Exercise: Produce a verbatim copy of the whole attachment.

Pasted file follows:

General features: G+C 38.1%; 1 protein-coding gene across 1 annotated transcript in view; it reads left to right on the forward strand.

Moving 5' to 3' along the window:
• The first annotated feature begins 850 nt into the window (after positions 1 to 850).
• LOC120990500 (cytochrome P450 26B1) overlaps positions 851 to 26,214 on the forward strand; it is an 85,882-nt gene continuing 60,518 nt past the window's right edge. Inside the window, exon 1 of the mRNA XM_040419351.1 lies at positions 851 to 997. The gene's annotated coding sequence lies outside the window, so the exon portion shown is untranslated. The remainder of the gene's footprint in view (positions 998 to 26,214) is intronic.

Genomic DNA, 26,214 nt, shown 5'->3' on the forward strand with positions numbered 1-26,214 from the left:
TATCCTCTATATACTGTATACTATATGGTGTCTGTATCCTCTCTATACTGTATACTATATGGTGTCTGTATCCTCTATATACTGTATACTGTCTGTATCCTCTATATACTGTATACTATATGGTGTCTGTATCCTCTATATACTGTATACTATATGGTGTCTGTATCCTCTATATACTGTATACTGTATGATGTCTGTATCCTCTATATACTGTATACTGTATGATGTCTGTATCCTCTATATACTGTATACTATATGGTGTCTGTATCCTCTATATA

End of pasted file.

General features: G+C 38.1%; 1 protein-coding gene across 1 annotated transcript in view; it reads left to right on the forward strand.

Moving 5' to 3' along the window:
• The first annotated feature begins 850 nt into the window (after positions 1 to 850).
• LOC120990500 (cytochrome P450 26B1) overlaps positions 851 to 26,214 on the forward strand; it is an 85,882-nt gene continuing 60,518 nt past the window's right edge. Inside the window, exon 1 of the mRNA XM_040419351.1 lies at positions 851 to 997. The gene's annotated coding sequence lies outside the window, so the exon portion shown is untranslated. The remainder of the gene's footprint in view (positions 998 to 26,214) is intronic.

Genomic DNA, 26,214 nt, shown 5'->3' on the forward strand with positions numbered 1-26,214 from the left:
TATCCTCTATATACTGTATACTATATGGTGTCTGTATCCTCTCTATACTGTATACTATATGGTGTCTGTATCCTCTATATACTGTATACTGTCTGTATCCTCTATATACTGTATACTATATGGTGTCTGTATCCTCTATATACTGTATACTATATGGTGTCTGTATCCTCTATATACTGTATACTGTATGATGTCTGTATCCTCTATATACTGTATACTGTATGATGTCTGTATCCTCTATATACTGTATACTATATGGTGTCTGTATCCTCTATATA